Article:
Sharing A House - Making It Work
Sharing a house can be a fun, cost effective and rewarding way to live, and people can often become long term friends from the shared living experience which is another positive.
However, at times, it can also be a challenge to share a home with other people - even if you do know them. The first thing to consider is establishing clear guidelines or ‘’house rules’’ and clear communication between all housemates.
Here’s a few important items to consider before choosing a housemate and moving in with them.
Be clear about who you want to live with
Pick housemates that are a good match for you. The rental property, location and rental price matter but being able to get on with your flatmates is just as important – what habits do they have, their values, their approach to home life and domestic chores.
Try to understand how they get ready for work, what time they get ready (bathrooms might need to be shared), whether they expect to regularly entertain friends, whether they are domestic in nature, extroverts or introverts, are calm or emotional people, friendly or reserved.
Create house rules - and communicate these clearly
The rules don’t need to be inflexible house commandments but just some simple guidelines on important issues can help everyone remain civil.
Just some examples of rules that may need to be explained are: limits on overnight guests, using and taking from each other’s groceries and drinks, entering each other’s bedrooms when you are not home, sharing of possessions, acceptable finish time for noise on weeknights, chores, expectations on cooking together or individually?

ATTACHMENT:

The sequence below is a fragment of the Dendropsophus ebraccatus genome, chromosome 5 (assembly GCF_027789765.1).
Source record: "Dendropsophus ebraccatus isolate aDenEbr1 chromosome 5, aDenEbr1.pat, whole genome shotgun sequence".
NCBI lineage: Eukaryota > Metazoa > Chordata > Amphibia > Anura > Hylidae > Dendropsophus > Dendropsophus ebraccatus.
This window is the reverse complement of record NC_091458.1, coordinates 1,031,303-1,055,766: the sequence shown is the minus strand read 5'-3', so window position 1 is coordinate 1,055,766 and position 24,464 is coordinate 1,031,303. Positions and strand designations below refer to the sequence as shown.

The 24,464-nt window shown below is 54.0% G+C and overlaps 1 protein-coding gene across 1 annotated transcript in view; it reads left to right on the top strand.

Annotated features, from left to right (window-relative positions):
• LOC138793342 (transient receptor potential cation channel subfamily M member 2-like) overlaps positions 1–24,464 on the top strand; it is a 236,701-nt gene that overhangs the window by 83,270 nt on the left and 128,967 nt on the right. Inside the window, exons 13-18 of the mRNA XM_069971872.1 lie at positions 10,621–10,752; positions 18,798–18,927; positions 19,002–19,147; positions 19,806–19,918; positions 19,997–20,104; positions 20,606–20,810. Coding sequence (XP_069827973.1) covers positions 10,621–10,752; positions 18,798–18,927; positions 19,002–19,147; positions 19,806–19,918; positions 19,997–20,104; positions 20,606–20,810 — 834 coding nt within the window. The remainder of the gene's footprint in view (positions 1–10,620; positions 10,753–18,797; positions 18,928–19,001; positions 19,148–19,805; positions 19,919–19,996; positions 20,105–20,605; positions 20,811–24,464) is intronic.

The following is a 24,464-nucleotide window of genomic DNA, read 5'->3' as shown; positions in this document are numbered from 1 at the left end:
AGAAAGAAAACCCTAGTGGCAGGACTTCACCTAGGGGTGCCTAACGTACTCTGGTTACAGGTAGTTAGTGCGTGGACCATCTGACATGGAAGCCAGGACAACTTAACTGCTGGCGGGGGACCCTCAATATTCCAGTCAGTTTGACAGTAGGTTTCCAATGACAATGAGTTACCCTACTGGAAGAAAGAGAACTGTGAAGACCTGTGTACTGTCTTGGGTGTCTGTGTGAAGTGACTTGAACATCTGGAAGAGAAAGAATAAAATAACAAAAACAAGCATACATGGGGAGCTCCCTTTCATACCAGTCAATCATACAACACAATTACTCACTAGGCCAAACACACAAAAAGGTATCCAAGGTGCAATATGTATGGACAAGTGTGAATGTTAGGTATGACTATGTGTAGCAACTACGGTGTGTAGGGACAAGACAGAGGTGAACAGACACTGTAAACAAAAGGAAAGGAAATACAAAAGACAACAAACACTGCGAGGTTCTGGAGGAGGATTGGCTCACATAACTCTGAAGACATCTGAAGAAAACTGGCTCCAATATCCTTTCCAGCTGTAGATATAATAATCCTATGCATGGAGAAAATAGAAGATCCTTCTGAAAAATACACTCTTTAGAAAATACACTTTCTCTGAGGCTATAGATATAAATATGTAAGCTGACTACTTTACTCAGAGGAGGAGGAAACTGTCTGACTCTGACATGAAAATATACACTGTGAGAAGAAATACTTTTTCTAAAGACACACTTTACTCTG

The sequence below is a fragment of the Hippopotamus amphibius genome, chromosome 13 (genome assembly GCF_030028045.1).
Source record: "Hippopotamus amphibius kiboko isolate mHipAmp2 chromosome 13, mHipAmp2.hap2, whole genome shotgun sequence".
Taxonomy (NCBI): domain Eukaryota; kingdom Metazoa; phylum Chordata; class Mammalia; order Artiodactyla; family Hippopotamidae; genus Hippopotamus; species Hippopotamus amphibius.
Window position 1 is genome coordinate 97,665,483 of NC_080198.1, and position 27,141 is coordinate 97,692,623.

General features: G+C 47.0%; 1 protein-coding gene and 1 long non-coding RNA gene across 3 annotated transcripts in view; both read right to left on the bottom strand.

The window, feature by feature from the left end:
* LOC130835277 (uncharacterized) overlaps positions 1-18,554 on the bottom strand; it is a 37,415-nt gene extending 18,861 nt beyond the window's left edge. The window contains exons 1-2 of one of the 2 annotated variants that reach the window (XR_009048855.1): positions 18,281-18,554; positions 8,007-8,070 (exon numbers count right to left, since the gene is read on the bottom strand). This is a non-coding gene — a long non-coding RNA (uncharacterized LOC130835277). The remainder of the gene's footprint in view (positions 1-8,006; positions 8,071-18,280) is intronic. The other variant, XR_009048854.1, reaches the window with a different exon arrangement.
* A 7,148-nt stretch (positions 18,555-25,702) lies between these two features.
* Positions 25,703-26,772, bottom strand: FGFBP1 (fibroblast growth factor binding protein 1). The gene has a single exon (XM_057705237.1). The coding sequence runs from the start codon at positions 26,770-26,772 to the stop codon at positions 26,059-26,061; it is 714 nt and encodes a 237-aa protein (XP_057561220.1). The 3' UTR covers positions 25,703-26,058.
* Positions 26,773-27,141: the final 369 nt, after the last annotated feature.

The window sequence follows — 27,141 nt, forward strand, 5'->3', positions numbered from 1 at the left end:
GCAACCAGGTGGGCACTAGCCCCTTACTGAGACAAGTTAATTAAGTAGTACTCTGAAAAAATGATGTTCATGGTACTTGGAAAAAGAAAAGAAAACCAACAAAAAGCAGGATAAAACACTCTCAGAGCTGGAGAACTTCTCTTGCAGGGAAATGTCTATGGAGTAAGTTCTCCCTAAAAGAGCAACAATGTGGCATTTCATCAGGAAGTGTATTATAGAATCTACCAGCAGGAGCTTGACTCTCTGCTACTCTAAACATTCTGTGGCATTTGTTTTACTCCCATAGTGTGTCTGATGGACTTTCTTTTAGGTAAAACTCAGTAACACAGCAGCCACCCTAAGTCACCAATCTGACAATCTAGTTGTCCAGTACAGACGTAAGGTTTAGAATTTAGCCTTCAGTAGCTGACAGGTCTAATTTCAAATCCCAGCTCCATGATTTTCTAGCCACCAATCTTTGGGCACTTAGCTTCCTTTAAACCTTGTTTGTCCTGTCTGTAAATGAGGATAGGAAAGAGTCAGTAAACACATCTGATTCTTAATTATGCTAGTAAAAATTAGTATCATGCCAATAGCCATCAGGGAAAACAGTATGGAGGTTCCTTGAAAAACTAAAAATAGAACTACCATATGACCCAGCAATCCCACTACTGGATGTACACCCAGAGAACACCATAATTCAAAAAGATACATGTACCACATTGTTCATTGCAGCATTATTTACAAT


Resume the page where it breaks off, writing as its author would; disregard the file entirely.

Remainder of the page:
Agree to raise issues calmly if a problem arises so that the atmosphere in the home is not tense. An example might be to establish a rule that you won’t leave notes, slam doors or leave the room when your housemate enters.
Keep the sensitive matter of sorting bills simple
Problems can start when bill issues get tricky or complex, for example trying to apportion rent and bills if a housemate has a guest staying for a few days. The simple approach might be to split costs equally – or at least set some rules around this in advance.
Itemise the shared bills that you will all have in addition to the rent, so everyone is clear about costs and expectations. For example, if there are streaming services like Netflix or Foxtel, car parking or gardening costs. Which leads to the next point?
Don’t leave people out
Include all your housemates in key decisions that affect everyone in the house, especially if money is involved. This includes, whether to renew the tenancy or give notice, whether to get a cleaner, gardening costs, when non-housemates can stay and for how long.
Be a good housemate
Be open to sharing your possessions from time to time – for example, if your housemate borrows some food or drinks occasionally. Clean up after yourself, smile and give people space if you can see that they need some individual time or have guests over.
Remember, for shared homes, you may not get everything you want all the time. Maybe one of your housemates has a slightly larger bedroom or storage area. Again, discuss this in advance and create some rules to keep everyone satisfied. Like swapping bedrooms after a certain time period!